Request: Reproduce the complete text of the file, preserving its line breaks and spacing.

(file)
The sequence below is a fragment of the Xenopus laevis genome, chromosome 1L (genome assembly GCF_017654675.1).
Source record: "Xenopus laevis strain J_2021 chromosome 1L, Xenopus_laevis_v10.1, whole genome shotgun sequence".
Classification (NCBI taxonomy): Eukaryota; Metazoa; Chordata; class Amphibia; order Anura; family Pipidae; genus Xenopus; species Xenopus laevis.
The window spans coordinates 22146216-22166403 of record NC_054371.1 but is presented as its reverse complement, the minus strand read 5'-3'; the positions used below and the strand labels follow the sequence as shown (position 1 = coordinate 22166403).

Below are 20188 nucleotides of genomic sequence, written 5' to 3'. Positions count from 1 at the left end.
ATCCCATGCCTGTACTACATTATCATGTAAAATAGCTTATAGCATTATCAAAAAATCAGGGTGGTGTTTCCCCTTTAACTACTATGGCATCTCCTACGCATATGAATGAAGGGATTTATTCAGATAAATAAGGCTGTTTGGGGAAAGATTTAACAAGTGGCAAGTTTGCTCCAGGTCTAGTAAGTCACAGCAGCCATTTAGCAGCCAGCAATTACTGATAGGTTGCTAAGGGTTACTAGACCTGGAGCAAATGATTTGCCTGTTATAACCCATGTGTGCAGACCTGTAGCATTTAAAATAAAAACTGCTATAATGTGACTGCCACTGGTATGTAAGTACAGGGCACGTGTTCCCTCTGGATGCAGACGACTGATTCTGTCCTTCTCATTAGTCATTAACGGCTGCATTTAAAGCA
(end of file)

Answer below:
The sequence below is a fragment of the Xenopus laevis genome, chromosome 1L (genome assembly GCF_017654675.1).
Source record: "Xenopus laevis strain J_2021 chromosome 1L, Xenopus_laevis_v10.1, whole genome shotgun sequence".
Classification (NCBI taxonomy): Eukaryota; Metazoa; Chordata; class Amphibia; order Anura; family Pipidae; genus Xenopus; species Xenopus laevis.
The window spans coordinates 22146216-22166403 of record NC_054371.1 but is presented as its reverse complement, the minus strand read 5'-3'; the positions used below and the strand labels follow the sequence as shown (position 1 = coordinate 22166403).

Below are 20188 nucleotides of genomic sequence, written 5' to 3'. Positions count from 1 at the left end.
ATCCCATGCCTGTACTACATTATCATGTAAAATAGCTTATAGCATTATCAAAAAATCAGGGTGGTGTTTCCCCTTTAACTACTATGGCATCTCCTACGCATATGAATGAAGGGATTTATTCAGATAAATAAGGCTGTTTGGGGAAAGATTTAACAAGTGGCAAGTTTGCTCCAGGTCTAGTAAGTCACAGCAGCCATTTAGCAGCCAGCAATTACTGATAGGTTGCTAAGGGTTACTAGACCTGGAGCAAATGATTTGCCTGTTATAACCCATGTGTGCAGACCTGTAGCATTTAAAATAAAAACTGCTATAATGTGACTGCCACTGGTATGTAAGTACAGGGCACGTGTTCCCTCTGGATGCAGACGACTGATTCTGTCCTTCTCATTAGTCATTAACGGCTGCATTTAAAGCA